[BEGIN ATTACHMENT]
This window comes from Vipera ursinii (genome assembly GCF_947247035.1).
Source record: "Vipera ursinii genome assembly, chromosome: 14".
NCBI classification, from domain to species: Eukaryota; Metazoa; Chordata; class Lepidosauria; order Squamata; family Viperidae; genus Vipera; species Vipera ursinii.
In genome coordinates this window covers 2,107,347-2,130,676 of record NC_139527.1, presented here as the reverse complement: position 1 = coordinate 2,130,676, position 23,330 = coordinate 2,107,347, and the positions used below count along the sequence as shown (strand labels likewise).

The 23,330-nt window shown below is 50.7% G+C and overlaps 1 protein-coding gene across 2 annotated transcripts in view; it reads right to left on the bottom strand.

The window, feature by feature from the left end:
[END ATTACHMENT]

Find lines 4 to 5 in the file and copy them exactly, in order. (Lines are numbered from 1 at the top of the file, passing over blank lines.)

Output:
In genome coordinates this window covers 2,107,347-2,130,676 of record NC_139527.1, presented here as the reverse complement: position 1 = coordinate 2,130,676, position 23,330 = coordinate 2,107,347, and the positions used below count along the sequence as shown (strand labels likewise).

The 23,330-nt window shown below is 50.7% G+C and overlaps 1 protein-coding gene across 2 annotated transcripts in view; it reads right to left on the bottom strand.